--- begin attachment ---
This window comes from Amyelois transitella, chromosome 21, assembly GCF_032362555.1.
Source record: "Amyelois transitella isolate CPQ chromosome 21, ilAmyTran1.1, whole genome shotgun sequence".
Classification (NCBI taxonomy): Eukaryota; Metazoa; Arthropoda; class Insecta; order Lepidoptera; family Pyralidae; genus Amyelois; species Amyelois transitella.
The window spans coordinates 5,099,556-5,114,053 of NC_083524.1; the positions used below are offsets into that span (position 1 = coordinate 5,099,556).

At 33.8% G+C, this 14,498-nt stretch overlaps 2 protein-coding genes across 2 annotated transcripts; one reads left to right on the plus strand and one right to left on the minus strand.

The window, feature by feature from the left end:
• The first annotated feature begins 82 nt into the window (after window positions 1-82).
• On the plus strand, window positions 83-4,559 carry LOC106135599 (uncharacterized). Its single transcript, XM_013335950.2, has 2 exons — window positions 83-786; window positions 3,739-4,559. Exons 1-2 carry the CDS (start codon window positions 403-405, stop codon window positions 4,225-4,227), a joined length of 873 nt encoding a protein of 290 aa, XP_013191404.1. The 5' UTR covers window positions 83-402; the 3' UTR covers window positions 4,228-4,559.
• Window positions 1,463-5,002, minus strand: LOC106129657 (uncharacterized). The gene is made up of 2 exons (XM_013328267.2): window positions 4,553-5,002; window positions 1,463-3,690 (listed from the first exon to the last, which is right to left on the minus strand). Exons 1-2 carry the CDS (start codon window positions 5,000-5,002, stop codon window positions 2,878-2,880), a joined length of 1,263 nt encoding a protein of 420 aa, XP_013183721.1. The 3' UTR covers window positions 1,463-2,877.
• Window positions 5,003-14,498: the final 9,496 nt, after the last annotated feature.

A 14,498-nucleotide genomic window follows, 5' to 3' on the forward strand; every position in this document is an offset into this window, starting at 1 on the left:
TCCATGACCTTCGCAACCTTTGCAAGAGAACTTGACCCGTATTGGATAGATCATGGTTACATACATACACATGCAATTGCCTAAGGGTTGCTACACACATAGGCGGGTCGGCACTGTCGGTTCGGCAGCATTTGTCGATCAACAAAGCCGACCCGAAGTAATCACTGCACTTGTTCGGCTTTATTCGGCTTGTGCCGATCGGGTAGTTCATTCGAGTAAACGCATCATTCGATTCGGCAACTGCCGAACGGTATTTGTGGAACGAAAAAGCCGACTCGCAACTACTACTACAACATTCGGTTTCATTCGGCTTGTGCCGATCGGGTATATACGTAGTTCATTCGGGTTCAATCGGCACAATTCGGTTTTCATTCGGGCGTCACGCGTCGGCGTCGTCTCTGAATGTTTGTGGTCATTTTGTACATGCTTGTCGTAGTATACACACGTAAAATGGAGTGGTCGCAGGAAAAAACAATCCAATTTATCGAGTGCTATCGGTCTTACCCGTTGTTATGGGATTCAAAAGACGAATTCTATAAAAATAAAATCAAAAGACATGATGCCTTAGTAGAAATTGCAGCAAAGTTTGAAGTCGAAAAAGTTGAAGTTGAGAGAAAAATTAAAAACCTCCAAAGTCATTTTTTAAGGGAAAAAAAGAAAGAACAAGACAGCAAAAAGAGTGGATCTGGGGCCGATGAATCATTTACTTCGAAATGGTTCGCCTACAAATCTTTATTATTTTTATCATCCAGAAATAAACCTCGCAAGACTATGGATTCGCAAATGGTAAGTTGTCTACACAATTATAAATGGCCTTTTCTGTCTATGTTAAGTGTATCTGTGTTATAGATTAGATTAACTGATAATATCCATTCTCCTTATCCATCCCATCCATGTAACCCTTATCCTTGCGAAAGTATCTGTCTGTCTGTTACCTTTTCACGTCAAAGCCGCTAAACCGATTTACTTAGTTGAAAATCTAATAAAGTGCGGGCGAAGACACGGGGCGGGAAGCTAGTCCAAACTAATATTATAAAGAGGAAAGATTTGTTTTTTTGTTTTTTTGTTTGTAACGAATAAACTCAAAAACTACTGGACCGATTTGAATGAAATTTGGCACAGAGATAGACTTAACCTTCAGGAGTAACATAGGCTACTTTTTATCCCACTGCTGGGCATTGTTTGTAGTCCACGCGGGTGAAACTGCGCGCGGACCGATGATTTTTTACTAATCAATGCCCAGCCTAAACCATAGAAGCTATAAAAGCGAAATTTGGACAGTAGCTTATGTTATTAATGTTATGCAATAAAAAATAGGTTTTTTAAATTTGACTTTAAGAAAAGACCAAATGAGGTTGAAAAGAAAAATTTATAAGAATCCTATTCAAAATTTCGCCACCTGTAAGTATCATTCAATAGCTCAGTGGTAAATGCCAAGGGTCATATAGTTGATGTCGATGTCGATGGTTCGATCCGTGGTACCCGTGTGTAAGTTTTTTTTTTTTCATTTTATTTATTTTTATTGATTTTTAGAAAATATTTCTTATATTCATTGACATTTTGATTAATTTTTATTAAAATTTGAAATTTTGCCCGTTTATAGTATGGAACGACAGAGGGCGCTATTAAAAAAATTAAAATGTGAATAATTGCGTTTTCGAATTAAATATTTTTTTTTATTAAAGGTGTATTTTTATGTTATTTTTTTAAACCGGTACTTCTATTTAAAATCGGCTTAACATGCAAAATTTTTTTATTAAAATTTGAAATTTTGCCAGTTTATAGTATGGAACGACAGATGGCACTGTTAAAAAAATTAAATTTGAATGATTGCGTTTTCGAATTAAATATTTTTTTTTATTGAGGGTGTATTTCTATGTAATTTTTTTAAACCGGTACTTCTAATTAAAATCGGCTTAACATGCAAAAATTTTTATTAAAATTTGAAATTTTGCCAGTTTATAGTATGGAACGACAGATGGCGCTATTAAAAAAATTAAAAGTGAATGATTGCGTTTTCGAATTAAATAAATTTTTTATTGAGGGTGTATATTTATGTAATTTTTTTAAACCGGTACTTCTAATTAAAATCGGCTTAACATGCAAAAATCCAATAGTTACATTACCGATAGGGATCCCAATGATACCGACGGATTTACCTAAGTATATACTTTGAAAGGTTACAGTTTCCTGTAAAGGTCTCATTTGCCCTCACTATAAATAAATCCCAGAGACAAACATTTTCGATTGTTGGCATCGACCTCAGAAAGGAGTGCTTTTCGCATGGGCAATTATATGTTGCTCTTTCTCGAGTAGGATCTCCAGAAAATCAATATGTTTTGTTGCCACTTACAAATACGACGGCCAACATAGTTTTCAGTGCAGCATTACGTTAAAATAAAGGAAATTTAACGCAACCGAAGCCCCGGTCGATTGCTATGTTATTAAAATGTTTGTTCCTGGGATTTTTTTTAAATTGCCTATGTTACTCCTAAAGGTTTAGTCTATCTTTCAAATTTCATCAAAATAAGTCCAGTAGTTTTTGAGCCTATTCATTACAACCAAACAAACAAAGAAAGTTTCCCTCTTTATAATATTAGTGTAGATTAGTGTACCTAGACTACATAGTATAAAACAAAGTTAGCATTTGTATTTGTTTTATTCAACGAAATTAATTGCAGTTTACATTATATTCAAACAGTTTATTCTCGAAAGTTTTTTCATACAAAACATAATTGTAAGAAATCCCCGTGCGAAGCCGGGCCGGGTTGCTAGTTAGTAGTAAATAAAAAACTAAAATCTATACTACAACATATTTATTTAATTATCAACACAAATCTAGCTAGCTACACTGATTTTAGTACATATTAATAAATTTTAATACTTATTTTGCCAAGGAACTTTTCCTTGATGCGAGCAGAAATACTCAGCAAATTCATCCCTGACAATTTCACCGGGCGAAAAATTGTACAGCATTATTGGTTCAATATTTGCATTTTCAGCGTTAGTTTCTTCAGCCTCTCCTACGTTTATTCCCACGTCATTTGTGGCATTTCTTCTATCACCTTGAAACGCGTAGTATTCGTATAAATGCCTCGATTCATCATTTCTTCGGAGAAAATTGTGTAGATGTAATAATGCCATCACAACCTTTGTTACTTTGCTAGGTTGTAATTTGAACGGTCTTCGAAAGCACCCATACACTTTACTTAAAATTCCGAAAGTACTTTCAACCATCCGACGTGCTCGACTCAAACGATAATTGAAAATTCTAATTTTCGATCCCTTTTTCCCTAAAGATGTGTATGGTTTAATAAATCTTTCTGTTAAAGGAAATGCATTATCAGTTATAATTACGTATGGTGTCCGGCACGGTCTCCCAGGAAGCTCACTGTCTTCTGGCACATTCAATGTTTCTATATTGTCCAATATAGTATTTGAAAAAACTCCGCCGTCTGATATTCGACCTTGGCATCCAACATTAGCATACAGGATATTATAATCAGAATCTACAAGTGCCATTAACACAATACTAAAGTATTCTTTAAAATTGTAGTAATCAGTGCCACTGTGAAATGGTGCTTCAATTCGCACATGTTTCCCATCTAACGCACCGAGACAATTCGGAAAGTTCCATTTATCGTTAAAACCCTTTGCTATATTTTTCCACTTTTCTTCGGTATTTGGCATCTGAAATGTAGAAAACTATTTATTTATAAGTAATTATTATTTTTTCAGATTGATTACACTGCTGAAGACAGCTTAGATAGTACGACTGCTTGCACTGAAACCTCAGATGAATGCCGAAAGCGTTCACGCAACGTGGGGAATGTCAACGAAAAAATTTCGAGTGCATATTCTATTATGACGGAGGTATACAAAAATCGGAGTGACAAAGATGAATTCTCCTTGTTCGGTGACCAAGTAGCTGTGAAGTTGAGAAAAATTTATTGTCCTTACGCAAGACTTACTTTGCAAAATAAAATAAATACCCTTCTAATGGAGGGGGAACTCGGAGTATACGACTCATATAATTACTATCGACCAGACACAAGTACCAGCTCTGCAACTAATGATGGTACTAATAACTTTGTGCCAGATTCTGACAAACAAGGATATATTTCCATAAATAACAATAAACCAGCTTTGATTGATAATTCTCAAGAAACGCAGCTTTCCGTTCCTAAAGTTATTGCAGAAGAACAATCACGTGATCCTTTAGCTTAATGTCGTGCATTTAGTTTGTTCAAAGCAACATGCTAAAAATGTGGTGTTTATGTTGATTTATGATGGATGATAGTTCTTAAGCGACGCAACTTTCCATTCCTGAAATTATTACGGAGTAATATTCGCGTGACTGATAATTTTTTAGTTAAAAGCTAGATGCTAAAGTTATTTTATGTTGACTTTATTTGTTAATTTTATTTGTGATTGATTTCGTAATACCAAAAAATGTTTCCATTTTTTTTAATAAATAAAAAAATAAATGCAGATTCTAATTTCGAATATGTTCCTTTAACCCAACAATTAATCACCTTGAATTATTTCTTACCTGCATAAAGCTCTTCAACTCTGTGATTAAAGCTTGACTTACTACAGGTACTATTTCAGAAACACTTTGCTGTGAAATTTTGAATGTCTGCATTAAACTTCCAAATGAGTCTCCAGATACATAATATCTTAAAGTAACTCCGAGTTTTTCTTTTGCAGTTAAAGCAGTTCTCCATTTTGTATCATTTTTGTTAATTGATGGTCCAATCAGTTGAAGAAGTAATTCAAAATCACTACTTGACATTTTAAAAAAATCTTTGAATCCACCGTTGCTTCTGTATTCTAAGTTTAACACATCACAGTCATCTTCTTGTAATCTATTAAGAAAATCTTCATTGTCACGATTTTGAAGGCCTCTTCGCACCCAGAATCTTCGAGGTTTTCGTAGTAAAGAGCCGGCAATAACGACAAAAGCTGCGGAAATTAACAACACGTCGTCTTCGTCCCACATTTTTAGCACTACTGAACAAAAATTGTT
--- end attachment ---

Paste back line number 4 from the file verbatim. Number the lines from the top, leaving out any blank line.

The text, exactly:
The window spans coordinates 5,099,556-5,114,053 of NC_083524.1; the positions used below are offsets into that span (position 1 = coordinate 5,099,556).